People have them, cats have them and whales have some, too. Neurons, those interlinked nerve cells that carry sensations including pain, stretch from our spinal cords to the tips of our toes, paws or fins.
According to a new study published in the journal Cell, scientists from the Harvard Medical School, the University of Montreal and the Dana-Farber Cancer Institute have found a new way by which nerve cells relay information that tell them to grow from millimeters to meters in length.
In other words, the researchers found a new signaling pathway that charters the course for cell progression to allow their growth. The team made an intriguing connection between nerve cells and a receptor called DCC (Deleted in Colorectal Carcinoma). The discovery means cells perform functions in unimagined ways – challenging previous views on how cells respond to their environment – that could prove beneficial in cell growth following nerve damage or detrimental in diseases such as cancer.
"We found an alternate way that helps nerve cells respond quickly and locally," says co-author Philippe P. Roux, a professor of pathology and cell biology and a researcher at the University of Montreal Institute for Research in Immunology and Cancer (IRIC). "This is just the beginning, since our findings suggest that more cellular receptors may function in the same way."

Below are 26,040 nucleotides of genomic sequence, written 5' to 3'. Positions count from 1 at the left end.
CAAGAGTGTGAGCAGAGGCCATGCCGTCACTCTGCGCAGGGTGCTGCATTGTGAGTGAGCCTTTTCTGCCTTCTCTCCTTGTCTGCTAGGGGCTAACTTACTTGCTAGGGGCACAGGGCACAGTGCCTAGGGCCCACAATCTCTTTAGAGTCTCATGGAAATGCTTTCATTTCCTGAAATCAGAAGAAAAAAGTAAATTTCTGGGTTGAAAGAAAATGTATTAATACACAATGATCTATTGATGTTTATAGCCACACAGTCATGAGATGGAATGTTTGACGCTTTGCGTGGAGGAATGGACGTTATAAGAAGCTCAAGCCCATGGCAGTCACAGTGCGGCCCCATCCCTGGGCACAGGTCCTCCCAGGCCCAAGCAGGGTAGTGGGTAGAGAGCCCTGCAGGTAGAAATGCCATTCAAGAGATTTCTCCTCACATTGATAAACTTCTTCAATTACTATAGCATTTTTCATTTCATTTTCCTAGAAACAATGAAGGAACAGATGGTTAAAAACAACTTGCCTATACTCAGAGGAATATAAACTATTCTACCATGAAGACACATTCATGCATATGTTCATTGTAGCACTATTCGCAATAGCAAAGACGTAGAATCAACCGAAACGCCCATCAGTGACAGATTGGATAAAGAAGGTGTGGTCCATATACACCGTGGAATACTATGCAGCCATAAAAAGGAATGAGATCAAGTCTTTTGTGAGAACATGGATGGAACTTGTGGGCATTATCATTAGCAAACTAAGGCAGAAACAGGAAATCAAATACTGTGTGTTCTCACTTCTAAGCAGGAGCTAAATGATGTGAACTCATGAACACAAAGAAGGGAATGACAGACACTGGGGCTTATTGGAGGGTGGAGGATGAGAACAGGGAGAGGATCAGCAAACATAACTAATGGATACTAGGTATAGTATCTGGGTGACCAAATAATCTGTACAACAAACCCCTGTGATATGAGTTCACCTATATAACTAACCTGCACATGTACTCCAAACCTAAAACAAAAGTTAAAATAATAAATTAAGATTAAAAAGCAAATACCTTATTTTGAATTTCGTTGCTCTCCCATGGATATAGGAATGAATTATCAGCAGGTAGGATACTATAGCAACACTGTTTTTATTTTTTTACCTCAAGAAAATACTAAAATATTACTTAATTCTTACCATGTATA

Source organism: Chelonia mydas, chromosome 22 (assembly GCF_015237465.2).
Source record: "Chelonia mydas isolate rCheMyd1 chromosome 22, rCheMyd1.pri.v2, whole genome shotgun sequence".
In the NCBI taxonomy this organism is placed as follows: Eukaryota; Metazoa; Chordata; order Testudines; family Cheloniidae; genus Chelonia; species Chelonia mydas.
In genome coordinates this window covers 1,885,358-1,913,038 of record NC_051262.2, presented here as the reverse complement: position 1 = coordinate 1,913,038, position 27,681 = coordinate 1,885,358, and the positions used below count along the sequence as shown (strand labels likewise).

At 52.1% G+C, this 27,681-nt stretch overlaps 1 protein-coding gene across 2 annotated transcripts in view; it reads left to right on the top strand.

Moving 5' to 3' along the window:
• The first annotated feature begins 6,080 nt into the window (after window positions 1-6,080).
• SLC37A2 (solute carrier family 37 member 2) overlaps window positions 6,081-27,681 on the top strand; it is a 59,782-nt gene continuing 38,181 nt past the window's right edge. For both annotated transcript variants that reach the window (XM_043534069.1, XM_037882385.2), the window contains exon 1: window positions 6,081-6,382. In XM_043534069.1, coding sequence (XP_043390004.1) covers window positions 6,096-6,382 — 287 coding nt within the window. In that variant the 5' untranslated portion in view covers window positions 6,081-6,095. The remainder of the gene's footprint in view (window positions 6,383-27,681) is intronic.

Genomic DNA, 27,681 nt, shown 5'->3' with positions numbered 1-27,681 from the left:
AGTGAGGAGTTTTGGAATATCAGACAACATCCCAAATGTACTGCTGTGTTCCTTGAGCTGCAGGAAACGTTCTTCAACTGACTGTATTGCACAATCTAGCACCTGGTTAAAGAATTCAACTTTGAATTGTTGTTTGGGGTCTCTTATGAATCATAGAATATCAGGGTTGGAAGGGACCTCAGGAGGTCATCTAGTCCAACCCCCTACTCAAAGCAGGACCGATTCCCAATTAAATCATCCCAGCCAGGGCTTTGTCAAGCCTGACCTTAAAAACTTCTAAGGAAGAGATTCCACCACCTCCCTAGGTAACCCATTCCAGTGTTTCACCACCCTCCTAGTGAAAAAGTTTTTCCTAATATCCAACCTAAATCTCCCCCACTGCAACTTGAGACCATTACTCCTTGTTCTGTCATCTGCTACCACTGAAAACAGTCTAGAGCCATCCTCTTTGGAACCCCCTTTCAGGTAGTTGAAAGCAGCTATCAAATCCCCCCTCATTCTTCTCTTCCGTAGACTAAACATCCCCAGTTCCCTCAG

Dr. Roux, who is also Canada Research Chair in Signal Transduction and Proteomics, says the study could potentially open new treatment avenues: "We can envisage manipulating this alternate mechanism to make cells respond locally to their environment. Our findings mean that scientists must consider a new way that cells organize themselves to perform essential functions."
Partners in research:
This study was supported by the National Institutes of Health, Canadian Cancer Society Research Institute, Howard Hughes Medical Institute, Canadian Institutes of Health Research and Human Frontier Science Program Organization.
About the study:
The article, "Transmembrane Receptor DCC Associates with Protein Synthesis Machinery and Regulates Translation," published in the journal Cell, was authored by Joseph Tcherkezian, Perry A. Brittis and John G. Flanagan of the Harvard Medical School; Franziska Thomas of the Dana-Farber Cancer Institute; Philippe P. Roux of the University of Montreal.
Note to editors:
The Université de Montréal name can be adapted to University of Montreal (never Montreal University).
On the Web:Cell: www.cell.com
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